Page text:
1. R. M. Thorne, W. Li, B. Ni, Q. Ma, J. Bortnik, D. N. Baker, H. E. Spence, G. D. Reeves, M. G. Henderson, C. A. Kletzing, W. S. Kurth, G. B. Hospodarsky, D. Turner, V. Angelopoulos. Evolution and slow decay of an unusual narrow ring of relativistic electrons near L ~ 3.2 following the September 2012 magnetic storm. Geophysical Research Letters, 2013; DOI: 10.1002/grl.50627

Cite This Page:

University of California - Los Angeles. "How did a third radiation belt appear in the Earth's upper atmosphere?." ScienceDaily. ScienceDaily, 20 June 2013. <www.sciencedaily.com/releases/2013/06/130620162840.htm>.
University of California - Los Angeles. (2013, June 20). How did a third radiation belt appear in the Earth's upper atmosphere?. ScienceDaily. Retrieved April 17, 2014 from www.sciencedaily.com/releases/2013/06/130620162840.htm
University of California - Los Angeles. "How did a third radiation belt appear in the Earth's upper atmosphere?." ScienceDaily. www.sciencedaily.com/releases/2013/06/130620162840.htm (accessed April 17, 2014).

Share This



More Space & Time News

Thursday, April 17, 2014

Featured Research

from universities, journals, and other organizations


Featured Videos

from AP, Reuters, AFP, and other news services

New Baby Moon 'Peggy' Spotted In Saturn's Rings

New Baby Moon 'Peggy' Spotted In Saturn's Rings

Newsy (Apr. 15, 2014) A bump in the rings could be a half-mile-wide miniature moon. It was found by accident in Cassini probe images. Video provided by Newsy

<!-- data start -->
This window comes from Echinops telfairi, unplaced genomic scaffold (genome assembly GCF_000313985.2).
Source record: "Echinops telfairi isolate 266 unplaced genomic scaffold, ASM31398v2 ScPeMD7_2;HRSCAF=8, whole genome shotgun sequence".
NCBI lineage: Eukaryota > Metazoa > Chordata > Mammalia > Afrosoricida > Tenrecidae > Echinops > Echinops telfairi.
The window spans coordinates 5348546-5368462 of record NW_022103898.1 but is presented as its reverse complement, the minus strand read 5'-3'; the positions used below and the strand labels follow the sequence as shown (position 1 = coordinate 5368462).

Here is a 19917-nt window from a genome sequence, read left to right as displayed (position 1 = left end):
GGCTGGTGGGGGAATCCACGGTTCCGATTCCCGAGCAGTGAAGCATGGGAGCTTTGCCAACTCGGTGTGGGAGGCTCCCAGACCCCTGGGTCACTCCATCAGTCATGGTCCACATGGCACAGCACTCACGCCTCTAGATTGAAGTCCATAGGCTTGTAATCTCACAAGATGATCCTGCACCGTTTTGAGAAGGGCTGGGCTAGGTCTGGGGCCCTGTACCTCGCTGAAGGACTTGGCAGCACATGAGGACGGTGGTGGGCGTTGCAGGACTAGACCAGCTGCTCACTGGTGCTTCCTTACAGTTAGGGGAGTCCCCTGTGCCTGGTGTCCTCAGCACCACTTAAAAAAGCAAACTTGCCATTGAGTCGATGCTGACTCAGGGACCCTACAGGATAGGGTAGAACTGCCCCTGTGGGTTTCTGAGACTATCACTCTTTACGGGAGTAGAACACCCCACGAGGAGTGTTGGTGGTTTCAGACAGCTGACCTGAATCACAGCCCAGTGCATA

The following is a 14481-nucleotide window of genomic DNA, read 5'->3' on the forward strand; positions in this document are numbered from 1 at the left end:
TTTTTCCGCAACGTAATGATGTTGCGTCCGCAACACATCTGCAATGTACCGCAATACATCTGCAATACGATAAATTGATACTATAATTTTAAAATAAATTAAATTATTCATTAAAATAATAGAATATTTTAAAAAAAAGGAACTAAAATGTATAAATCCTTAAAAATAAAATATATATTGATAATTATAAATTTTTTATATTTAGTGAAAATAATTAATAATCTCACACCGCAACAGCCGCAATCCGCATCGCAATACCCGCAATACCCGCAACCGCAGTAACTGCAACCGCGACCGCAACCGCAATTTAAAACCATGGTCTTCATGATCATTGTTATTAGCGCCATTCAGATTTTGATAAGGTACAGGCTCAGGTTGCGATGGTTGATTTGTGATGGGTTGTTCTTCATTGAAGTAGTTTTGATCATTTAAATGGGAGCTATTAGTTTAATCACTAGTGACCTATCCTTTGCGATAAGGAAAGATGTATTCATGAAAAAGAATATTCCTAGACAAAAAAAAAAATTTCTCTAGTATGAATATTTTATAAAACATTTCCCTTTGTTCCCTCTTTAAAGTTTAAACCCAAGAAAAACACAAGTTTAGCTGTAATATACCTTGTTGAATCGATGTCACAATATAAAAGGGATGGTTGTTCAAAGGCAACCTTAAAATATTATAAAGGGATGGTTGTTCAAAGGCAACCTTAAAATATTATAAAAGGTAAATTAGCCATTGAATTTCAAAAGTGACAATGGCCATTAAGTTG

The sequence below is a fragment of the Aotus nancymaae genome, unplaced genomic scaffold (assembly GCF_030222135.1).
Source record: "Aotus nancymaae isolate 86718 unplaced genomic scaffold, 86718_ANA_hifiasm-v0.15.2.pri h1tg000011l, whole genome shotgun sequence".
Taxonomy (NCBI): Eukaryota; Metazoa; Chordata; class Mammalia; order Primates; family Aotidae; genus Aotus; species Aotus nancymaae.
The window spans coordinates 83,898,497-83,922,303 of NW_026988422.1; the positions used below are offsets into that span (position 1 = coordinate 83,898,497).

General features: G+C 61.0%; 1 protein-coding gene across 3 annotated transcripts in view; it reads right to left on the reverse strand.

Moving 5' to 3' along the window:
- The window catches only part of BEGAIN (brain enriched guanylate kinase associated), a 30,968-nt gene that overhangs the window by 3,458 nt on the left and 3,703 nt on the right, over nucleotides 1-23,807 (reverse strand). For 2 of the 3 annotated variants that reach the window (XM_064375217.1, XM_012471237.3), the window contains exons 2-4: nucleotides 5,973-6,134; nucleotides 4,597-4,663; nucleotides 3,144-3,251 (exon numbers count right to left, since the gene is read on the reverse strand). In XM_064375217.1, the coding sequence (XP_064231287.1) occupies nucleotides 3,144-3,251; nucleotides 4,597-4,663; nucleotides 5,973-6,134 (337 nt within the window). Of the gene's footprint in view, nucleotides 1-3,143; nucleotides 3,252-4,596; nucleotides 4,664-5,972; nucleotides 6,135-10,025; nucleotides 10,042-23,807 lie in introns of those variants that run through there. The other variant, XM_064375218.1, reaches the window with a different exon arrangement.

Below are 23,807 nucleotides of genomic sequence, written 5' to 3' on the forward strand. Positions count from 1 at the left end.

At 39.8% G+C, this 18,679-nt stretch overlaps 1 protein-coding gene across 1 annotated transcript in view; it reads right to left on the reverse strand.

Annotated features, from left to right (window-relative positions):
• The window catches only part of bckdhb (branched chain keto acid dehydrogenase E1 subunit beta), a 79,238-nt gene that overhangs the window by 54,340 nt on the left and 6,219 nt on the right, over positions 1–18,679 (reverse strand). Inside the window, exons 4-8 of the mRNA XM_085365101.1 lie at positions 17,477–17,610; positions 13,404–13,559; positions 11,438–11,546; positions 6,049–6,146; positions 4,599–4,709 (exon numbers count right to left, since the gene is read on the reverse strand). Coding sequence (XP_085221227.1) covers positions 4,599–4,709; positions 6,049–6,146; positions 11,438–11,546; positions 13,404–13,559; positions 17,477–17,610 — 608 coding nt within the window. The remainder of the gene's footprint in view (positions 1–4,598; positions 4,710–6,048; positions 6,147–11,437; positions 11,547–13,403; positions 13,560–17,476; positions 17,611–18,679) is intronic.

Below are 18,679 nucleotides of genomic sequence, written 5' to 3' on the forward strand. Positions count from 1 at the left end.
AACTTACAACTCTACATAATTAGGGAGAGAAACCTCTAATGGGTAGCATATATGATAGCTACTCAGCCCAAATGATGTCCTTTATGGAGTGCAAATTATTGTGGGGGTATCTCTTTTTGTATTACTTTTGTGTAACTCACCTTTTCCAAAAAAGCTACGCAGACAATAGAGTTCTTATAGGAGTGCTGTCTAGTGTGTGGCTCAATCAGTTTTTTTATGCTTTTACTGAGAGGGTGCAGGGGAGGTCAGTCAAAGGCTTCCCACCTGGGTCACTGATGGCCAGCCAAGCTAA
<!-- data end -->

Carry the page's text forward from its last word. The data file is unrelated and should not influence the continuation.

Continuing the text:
Powered by NewsLook.com
Americas Glimpse Total Lunar Eclipse

Americas Glimpse Total Lunar Eclipse

AFP (Apr. 15, 2014) A total lunar eclipse, the first since December 2011, took place early Tuesday morning with the Americas getting the best glimpse. Duration: 1:19 Video provided by AFP
Powered by NewsLook.com
NASA Showcases Lunar Eclipse

NASA Showcases Lunar Eclipse

AP (Apr. 15, 2014) Star gazers in parts of North and South America got a rare treat early Tuesday morning - a total eclipse of the moon. (April 15) Video provided by AP
Powered by NewsLook.com
Spacecrafts Could Use Urine As Fuel Source

Spacecrafts Could Use Urine As Fuel Source

Newsy (Apr. 15, 2014) New research says the urea from urine could be recycled for fuel. Urea is filtered out of wastewater when making drinking water. Video provided by Newsy
Powered by NewsLook.com

Search ScienceDaily

Number of stories in archives: 140,361

Find with keyword(s):
Enter a keyword or phrase to search ScienceDaily for related topics and research stories.

Save/Print:
Share:

Breaking News:
from the past week

In Other News

... from NewsDaily.com

Science News

Health News

Environment News

Technology News



Save/Print:
Share:

Free Subscriptions


Get the latest science news with ScienceDaily's free email newsletters, updated daily and weekly. Or view hourly updated newsfeeds in your RSS reader:

Get Social & Mobile


Keep up to date with the latest news from ScienceDaily via social networks and mobile apps:

Have Feedback?


Tell us what you think of ScienceDaily -- we welcome both positive and negative comments. Have any problems using the site? Questions?
Mobile: iPhone Android Web
Follow: Facebook Twitter Google+
Subscribe: RSS Feeds Email Newsletters
Latest Headlines Health & Medicine Mind & Brain Space & Time Matter & Energy Computers & Math Plants & Animals Earth & Climate Fossils & Ruins